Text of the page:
Gail Collins: Who has the biggest button?
By Gail Collins
The New York Times
Monday, January 8, 2018
So, to start the year, our president bragged that he has a “much bigger” nuclear button than the guy in North Korea.
Coming next week: Donald Trump and Kim Jong Un compare finger length and shoe and head size. That last is complicated by the fact that they have what are two of the worst government-leader haircuts in history. Honestly, you’d think Kim had executed every barber in his country.
If it wasn’t for the exploding-planet aspect of all this, it’d be sort of funny. We have here two very silly egomaniacs. Kim’s government claims that he learned to drive when he was 3 and that he makes breakthrough medical discoveries in the treatment of cancer in his spare time.
Meanwhile on our side, Trump recently gave himself credit for ending commercial airplane fatalities. (”Since taking office I have been very strict on Commercial Aviation.”) The White House – which spends its entire life explaining why the last crazy tweet wasn’t all that crazy – claimed this was due to the president’s “initiative to modernize air traffic control,” a proposal that was never passed into law. Also, the Federal Aviation Administration, which is in charge of air safety, is run by an Obama appointee.
Also, there haven’t been any commercial passenger deaths in the United States since 2013. And Trump once had an airline of his own that had a crash landing three months into operation, piled up massive debt and eventually folded. We could go on and on. As many did on Twitter. (”We had no gas explosions in our house this year. Thank you, Mr. President for your hands-on leadership. ...”)
But OK, moving forward.
In North Korea, Kim celebrated the new year with an address to the people in which he assured them “that I have a nuclear button on the desk in my office. All of the mainland United States is within the range of our nuclear strike.”
Do you think the North Koreans felt that was a good way to welcome in 2018? On the one hand, they do seem to like the idea of being able to win a nuclear war with the United States. On the other hand, you can’t help wondering if some of them might have preferred a couple of nostalgic songs.
As Russell Goldman explained in The New York Times, Kim probably does not actually have a button – and it would take North Korea a long time to actually get its missiles ready to fire anywhere.
However, it’s perfectly possible his minions put a big, red, make-believe button on his desk to make him feel manly. This is, after all, a guy who pretends that he climbed the country’s highest mountain wearing a long topcoat and dress shoes. Whose dictator-father, according to an official biography, never needed to use a toilet.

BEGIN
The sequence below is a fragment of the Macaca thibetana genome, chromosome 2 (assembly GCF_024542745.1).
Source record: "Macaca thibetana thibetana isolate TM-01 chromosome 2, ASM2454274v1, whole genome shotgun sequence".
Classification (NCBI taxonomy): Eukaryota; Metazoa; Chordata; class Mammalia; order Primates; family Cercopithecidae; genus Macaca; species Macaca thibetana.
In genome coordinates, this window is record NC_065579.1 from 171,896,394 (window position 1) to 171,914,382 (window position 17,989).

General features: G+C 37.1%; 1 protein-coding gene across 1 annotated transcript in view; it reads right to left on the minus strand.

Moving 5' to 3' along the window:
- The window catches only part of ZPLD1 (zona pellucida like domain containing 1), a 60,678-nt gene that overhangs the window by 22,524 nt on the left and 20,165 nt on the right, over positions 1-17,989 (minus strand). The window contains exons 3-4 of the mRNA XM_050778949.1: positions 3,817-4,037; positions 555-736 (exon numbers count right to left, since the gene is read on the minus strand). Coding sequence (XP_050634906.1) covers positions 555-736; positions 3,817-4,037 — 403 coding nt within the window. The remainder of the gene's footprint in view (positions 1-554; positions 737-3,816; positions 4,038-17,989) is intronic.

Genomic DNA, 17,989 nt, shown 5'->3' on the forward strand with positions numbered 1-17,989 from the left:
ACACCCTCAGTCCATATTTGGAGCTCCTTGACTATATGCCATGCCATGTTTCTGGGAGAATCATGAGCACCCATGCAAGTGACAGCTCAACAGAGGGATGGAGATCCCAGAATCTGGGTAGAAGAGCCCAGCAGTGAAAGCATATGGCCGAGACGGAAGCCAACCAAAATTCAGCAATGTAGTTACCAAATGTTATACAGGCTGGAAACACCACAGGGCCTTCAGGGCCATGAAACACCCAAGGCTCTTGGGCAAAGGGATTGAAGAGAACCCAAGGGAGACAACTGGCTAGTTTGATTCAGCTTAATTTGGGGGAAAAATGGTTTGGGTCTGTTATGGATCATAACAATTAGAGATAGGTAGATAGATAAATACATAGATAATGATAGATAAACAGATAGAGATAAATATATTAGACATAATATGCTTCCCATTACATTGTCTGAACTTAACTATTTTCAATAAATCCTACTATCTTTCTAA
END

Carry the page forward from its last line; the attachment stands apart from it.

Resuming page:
Obviously, engaging in a public transoceanic personal argument with Kim is useless. But Trump responded that he had a nuclear button, too, and “it is a much bigger & more powerful one than his, and my Button works!”
The fighting between the two men goes way back, although on Trump’s part the insults (”maniac”) have been interspersed with totally opposite assessments (”smart cookie”). So all we know for sure about our side of the debate is that Trump doesn’t have a button, either. There is an aide carrying a briefcase, which is a little less threatening but of course much less awesome if you’re exchanging insults with a guy whose government claims he can make the weather change.
All this is the reason the whole nation is so excited about the return of Mitt Romney.
Really, two years ago if somebody told you that in 2018 Mitt might make a comeback by running for the Senate, you’d have found it a slightly less exciting prospect than a reboot for “American Idol.” But here we are. Suddenly Romney seems like the second coming of – oh, I don’t know, Dwight Eisenhower without the medals?
Everyone presumes Mitt could win a Senate election, and why not? He’s very popular in Utah. It’s a super red state, and no other Republican would run against him. Unless Steve Bannon finds another Breitbart centerfold the way he did in Alabama, and then we can have an exciting race with Romney versus a far-right puppy-beater who lives in a cabin on a hill surrounded by machine gun turrets.
So there he’ll be in the Senate, his old self-righteous self, waiting for the chance to take a principled stand against the White House. And maybe angling to take Trump on in 2020. It’s true that he’ll be 73 by then, but given the current lineup of presidential possibilities, that would make him a youth vote candidate.
Who would ever have thought that Mitt Romney could look that good? But at least he has all his buttons.